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What to look for when purchasing a Chromebook



Chromebooks are just like any other technical product – some are good and some are not so good. While avoiding some of the pitfalls of Windows laptops, like spinning hard disks and included malware, you still need to handle potentially understated hardware or lack of support for specific features.

This guide highlights what to avoid when buying a Chromebook, especially older models that are often displayed as refurbs at major retailers, or used on sites such as eBay and Swappa.

Check Support Status

Chromebooks do not get indefinite update as PCs. While you can run the latest version of Windows 10 on a computer built ten years ago, each Chromebook model has a solid support life. When Google develops a new hardware platform (which manufacturers become consumer products), it will support the platform for at least 6.5 years. Some older products only have a lifespan of five years.

The first thing you should do when considering a Chromebook is to see it on Google's auto-update page. It shows the end date of all Chromebooks released so you can know exactly how long your computer will receive updates from Chrome OS.

Software support for Google Chromebook.

When a model reaches the end of the support, it may receive updates from Chrome OS, but they are not guaranteed. You should remember how long you intend to use your Chromebook and if your life expectancy matches or exceeds it. For example, if you only need a computer to last for a school year, it's not a bad option to pick up a used Chromebook with only 16 months left of the support (unless you plan to sell it later and the buyer reads this article) .

This step is especially important when you buy used or refurbished Chromebooks. There have been several occasions when Best Buy, Newegg and other retailers have greatly reduced Chromebooks that have little or no general support left. It's definitely a creepy move – but now you will not fall for it!

Avoid Low Power Intel CPUs

Chrome OS, even with the latest addition of Android app support, is remarkably capable of low-end hardware. For example, even with just a dual-core Celeron CPU, the CTL Chromebox CBx1 we have previously considered can handle most workflows.

You should be skeptical of some Intel CPUs in Apollo Lake and Bay Trail families.

However, there are some processors that are too weak to run Chrome OS properly. For example, many Chromebooks have Intel processors based on Goldmont and Silvermont architectures, which are small developments from Intel Atom CPUs from old. Remember how awful netbooks were? Yes, you do not want a Chromebook with the same processors.

You should be skeptical of any Intel CPUs in Apollo Lake and Bay Trail families. Some examples include Celeron N3350, Pentium N3510 and Pentium N3310. Intel has largely stopped using the Atom brand in consumer products, so now they throw these low voltage wells under the Celeron and Pentium umbrellas.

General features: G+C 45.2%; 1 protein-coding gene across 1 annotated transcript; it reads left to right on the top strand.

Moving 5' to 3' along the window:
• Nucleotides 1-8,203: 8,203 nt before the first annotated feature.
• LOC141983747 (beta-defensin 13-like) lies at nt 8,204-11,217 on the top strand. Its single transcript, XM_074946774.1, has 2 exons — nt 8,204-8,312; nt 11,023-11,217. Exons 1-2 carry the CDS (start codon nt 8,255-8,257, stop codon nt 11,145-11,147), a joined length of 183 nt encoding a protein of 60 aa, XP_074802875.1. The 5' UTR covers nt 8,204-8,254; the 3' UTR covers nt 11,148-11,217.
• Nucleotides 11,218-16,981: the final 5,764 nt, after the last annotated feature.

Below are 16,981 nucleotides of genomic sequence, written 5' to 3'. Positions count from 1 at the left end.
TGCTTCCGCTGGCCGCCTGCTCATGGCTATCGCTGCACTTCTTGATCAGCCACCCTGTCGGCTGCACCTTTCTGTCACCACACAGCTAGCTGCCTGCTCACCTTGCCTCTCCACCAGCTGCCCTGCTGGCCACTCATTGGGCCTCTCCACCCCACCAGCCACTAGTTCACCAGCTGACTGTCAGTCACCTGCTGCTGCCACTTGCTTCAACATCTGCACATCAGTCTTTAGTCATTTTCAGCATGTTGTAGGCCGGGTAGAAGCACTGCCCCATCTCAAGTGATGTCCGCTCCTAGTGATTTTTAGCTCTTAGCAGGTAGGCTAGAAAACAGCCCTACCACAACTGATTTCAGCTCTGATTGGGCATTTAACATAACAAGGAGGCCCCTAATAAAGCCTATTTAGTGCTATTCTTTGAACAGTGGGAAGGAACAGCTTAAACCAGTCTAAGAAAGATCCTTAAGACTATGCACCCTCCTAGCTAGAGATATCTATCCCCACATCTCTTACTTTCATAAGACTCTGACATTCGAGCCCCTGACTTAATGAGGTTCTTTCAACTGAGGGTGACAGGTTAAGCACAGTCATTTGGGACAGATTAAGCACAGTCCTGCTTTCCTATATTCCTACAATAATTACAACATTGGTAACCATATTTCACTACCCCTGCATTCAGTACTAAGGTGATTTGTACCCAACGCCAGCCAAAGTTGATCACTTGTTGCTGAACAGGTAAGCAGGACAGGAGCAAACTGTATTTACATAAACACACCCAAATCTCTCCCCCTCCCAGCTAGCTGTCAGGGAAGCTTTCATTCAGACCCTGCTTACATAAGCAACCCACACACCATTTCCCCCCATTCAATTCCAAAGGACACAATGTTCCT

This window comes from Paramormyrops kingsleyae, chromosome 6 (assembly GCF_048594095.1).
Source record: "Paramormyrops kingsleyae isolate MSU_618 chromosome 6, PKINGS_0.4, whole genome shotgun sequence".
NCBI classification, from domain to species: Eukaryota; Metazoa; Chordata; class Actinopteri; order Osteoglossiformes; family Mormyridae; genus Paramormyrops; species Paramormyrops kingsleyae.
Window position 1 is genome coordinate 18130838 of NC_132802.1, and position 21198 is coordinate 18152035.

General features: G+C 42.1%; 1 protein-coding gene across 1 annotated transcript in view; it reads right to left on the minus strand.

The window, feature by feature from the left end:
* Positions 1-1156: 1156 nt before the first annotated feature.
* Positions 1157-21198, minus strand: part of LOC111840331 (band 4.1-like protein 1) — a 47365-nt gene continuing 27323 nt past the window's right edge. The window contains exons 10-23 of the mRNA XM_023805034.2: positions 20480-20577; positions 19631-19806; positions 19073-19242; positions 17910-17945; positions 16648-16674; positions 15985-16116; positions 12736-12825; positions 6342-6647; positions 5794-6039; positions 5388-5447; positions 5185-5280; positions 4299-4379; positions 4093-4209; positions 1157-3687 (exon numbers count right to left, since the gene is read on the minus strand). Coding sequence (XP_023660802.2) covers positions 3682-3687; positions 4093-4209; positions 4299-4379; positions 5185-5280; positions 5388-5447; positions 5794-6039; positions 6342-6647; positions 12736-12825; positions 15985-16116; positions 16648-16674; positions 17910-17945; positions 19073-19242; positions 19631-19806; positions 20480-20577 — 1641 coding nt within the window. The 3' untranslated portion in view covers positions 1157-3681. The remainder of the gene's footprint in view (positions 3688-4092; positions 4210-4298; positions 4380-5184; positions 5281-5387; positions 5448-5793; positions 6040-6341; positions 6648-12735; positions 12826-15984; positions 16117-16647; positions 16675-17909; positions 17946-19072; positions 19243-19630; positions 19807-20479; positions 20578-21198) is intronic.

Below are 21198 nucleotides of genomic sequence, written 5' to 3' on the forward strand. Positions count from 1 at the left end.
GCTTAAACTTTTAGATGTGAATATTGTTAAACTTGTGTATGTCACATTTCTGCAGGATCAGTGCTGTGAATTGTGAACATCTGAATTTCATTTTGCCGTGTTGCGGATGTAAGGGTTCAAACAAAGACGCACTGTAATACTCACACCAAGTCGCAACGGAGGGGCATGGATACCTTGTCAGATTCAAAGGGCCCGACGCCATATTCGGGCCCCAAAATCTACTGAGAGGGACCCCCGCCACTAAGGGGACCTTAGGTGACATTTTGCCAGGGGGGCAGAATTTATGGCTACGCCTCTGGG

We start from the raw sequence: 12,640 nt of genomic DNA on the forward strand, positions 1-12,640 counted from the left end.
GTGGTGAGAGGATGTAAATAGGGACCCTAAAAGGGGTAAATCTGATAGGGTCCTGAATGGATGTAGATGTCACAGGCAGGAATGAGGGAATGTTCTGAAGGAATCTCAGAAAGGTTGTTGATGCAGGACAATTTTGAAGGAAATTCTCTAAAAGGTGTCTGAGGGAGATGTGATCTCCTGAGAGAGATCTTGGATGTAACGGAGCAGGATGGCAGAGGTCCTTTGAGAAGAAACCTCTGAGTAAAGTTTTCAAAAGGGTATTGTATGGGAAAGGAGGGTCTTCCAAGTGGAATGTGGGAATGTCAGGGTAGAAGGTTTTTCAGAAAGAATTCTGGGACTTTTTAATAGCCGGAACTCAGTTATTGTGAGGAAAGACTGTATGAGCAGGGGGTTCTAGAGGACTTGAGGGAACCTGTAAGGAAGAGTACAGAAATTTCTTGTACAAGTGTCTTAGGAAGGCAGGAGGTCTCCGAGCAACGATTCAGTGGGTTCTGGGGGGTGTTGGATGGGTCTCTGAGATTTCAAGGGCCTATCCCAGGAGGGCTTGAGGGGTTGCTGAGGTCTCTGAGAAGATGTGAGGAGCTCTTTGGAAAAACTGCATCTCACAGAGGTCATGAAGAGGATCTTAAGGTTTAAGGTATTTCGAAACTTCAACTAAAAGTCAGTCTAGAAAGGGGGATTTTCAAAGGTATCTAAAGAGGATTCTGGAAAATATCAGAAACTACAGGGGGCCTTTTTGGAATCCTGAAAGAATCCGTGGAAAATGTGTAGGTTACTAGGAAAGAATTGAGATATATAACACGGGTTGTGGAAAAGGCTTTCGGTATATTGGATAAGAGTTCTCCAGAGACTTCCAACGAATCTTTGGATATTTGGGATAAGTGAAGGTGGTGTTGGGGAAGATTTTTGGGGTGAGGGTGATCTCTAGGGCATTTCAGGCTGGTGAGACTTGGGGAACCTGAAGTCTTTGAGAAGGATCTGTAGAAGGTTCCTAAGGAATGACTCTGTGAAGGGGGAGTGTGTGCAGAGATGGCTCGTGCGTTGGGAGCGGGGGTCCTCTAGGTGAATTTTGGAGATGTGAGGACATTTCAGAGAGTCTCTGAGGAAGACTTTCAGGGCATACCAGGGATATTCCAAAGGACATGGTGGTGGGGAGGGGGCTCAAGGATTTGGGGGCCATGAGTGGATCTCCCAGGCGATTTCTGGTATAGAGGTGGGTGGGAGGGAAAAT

That's not to say that every Apollo Lake and Bay Trail CPU is useless, but you should keep in mind that performance will be limited. Last year we have reviewed the Acer Chromebook 15, which has a Pentium N4200 (Apollo Lake) processor. Jordan noted that when he passed about 3-4 Android apps and five Chrome tabs opened, the laptop began to save.

Remember netbooks? Many modern Chromebooks use processors similar to Atom CPUs netbooks had. (image source)

What are the options, can you ask? In most cases, you will be better off with an ARM-based Chromebook, usually found in the same price range as laptops with Apollo Lake / Bay Trail chips.

For example, Asus Chromebook Flip C101PA and Samsung Chromebook Plus (V1) have an ARM-based Rockchip OP1 processor. OP1 works a bit better than most of the above-mentioned processors, but because it uses ARM architecture, you get better battery life and more optimized Android apps.

Check for Android app support

With a few exceptions, Every Chromebook released from 2017 and beyond has the Google Play Store. On these models, you can install Android applications and run them with Chrome windows. This feature has made Chromebooks far more versatile since you no longer need to rely on websites and browser extensions.

If you're not sure if a particular model has a Google Play store, check this list. Some Chromebooks are listed as "Scheduled", but you should treat these as if they will never receive Android app support. Some models have been labeled as "Scheduled" for many years, and it's likely that many (or all of them) will never get the Play Store.

Hopefully this guide has helped you make an informed purchase decision on a Chromebook. Let us know in the comments if you have more tips!


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